New Zealand’s near static healthcare budget limits access to expensive medications including those for rare conditions. As such, it is necessary to know the public’s priority for values in the drug funding decision-making process.
The objectives of this study were to measure the relative societal importance of values of New Zealanders in informing drug funding decisions and to determine how New Zealanders trade off funding in various scenarios between common and rare diseases.
An online survey was conducted between 17 April and 17 May, 2019 on a sample of 500 New Zealanders aged ≥ 18 years. Participants ranked 13 values using an analytical hierarchy process. Participants were then presented with different trade-off scenarios to measure their attitudes towards funding drugs for common and rare diseases.
The values ranked in the top five by most were potential effect on quality of life (71.8%), ability of the drug to work (57.6%), severity (57.6%), safety (57%), and potential to extend life (56%). Adherence and rarity held the lowest and second lowest ranking. Most believe that resources should be allocated towards drugs that have been proven to work and have the greatest health benefits. In trade-offs between access to an expensive drug therapy for a rare disease with uncertain benefits or receive a fixed cash payment, the overwhelming consensus was to receive the cash payment.
New Zealanders ultimately value drug-related factors (e.g. quality of life and efficacy) and disease-related factors (e.g. severity of disease and equity) the most but did not value disease rarity.
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This research was funded by the University of Otago.
Conflicts of Interest/Competing Interests
Linda Yamoah, Nick Dragojlovic, Alesha Smith, Larry D. Lynd and Carlo A. Marra have no conflicts of interest that are directly relevant to the content of this study.
This study was approved by the University of Otago Human Ethics Committee (D19/048).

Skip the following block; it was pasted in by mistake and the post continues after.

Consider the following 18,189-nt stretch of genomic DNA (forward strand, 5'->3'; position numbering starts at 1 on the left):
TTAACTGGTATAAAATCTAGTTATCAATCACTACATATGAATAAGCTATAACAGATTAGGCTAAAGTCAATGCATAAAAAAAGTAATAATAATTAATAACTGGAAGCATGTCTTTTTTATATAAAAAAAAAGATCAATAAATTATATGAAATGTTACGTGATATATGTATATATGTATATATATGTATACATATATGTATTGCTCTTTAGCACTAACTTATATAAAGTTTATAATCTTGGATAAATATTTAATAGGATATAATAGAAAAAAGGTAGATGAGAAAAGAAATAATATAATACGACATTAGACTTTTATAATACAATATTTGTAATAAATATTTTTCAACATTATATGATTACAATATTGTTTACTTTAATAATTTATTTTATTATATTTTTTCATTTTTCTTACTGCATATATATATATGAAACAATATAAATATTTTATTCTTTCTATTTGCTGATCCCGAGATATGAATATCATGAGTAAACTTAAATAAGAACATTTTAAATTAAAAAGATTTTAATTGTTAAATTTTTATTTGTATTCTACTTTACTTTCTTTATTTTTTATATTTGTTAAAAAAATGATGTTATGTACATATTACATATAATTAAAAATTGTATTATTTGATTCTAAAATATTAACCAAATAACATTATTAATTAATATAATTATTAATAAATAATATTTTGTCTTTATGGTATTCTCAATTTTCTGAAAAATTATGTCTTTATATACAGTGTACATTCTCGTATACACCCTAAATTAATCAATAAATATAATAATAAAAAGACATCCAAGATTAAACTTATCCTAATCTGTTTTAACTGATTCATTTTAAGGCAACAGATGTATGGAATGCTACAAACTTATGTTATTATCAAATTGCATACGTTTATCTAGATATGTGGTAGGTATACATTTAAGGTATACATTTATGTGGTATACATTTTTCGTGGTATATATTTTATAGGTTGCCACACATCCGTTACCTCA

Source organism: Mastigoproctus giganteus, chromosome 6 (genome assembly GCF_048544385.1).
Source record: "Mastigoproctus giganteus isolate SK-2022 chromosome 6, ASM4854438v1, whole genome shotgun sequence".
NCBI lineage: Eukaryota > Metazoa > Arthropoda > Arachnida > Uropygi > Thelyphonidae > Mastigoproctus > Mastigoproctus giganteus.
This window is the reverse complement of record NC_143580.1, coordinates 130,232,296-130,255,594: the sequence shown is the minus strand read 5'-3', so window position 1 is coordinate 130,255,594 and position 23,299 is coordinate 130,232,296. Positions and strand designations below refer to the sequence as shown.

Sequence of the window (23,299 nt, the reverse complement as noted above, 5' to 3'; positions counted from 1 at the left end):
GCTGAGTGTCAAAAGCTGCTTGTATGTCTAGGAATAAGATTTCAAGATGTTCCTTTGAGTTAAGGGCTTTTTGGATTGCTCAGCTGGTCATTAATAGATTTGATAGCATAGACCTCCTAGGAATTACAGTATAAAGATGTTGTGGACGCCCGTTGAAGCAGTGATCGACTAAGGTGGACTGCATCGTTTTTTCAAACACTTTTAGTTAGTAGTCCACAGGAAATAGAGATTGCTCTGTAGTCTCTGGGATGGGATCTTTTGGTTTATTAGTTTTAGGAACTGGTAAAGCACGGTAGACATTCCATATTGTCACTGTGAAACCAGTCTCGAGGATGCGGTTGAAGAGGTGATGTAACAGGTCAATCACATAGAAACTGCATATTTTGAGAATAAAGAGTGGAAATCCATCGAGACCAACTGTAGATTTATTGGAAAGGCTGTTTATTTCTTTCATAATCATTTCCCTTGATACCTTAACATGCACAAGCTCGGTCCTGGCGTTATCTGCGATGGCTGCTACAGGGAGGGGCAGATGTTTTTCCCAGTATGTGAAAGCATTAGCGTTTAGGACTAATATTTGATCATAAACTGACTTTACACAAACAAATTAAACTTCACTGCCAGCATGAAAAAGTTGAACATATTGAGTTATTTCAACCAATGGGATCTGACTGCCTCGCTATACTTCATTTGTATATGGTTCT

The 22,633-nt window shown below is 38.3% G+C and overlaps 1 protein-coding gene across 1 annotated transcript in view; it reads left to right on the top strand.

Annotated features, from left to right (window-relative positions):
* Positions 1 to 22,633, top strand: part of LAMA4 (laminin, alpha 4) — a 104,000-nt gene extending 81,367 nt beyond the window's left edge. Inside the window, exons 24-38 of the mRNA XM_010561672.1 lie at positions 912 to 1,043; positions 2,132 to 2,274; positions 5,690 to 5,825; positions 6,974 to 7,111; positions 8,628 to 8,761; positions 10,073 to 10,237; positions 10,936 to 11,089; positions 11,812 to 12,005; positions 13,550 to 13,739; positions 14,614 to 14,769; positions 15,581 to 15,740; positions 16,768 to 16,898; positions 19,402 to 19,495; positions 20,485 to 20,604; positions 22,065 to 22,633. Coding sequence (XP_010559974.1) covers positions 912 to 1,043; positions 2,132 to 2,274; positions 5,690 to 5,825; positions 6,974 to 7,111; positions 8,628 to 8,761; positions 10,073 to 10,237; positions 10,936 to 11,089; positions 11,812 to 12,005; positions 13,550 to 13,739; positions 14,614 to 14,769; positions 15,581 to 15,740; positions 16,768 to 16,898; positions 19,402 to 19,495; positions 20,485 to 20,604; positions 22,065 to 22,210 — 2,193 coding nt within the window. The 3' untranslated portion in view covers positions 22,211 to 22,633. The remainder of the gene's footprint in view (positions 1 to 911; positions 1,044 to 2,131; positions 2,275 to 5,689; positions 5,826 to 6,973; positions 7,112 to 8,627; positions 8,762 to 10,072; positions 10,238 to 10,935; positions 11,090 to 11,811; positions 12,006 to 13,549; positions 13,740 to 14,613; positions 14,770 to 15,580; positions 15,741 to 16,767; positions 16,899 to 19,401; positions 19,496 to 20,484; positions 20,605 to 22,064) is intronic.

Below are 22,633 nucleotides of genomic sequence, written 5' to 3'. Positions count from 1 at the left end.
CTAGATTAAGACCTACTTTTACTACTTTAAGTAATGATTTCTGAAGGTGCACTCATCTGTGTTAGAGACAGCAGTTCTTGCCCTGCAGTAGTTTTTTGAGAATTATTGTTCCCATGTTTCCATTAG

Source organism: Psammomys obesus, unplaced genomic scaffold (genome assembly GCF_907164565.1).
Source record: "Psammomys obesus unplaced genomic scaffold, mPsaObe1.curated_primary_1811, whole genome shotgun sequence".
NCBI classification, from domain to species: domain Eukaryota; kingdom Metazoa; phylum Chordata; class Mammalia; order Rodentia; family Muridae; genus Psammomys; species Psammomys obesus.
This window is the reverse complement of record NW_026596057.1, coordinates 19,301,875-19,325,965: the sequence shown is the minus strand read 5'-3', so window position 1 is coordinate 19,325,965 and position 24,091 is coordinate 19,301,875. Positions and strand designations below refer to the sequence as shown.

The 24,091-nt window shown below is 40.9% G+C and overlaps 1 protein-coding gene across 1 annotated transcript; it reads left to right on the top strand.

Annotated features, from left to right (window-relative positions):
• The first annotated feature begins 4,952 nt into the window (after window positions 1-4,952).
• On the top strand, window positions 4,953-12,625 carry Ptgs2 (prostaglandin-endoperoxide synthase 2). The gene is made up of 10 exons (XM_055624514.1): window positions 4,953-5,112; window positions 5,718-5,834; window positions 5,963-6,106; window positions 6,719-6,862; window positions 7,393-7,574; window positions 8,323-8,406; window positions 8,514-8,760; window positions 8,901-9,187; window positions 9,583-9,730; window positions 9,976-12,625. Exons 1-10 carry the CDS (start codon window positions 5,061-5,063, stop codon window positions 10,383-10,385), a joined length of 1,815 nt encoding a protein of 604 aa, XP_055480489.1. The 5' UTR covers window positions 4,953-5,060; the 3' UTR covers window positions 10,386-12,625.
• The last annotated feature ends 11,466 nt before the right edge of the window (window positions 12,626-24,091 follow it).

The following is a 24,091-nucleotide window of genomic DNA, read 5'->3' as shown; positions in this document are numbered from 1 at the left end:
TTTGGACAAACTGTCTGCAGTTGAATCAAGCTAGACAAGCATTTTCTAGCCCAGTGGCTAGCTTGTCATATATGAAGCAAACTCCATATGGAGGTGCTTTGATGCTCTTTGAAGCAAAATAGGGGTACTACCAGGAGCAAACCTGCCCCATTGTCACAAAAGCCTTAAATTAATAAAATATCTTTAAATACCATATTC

Consent to Participate
Informed consent was sought prior to completion of the online survey.
Consent for Publication
Informed consent for publication was sought.
Availability of Data and Material
As consent was not sought for sharing the data, we are unable to share the data from the survey.
We can share the R code for the analytic hierarchy process upon request.
Linda Yamoah was a BPharm(Hons) student and adapted the survey from the Canadian study, analysed the data and drafted the manuscript. This manuscript is an adaptation of her dissertation. Nick Dragojlovic was an investigator on the Canadian survey and helped with the data analysis, reviewed the manuscript for publication and helped respond to reviewers’ comments. Alesha Smith was a co-supervisor of Linda Yamoah and reviewed the manuscript. Larry Lynd was the primary investigator of the Canadian study and reviewed the manuscript and helped with reviewers’ comments. Carlo Marra was the primary investigator of the study, supervised Linda Yamoah, helped analyse the data, reviewed the manuscript and responded to the reviewers’ comments.
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Yamoah, L., Dragojlovic, N., Smith, A. et al. Evaluating New Zealanders’ Values for Drug Coverage Decision Making: Trade-Offs between Treatments for Rare and Common Conditions. PharmacoEconomics 39, 109–119 (2021). https://doi.org/10.1007/s40273-020-00974-8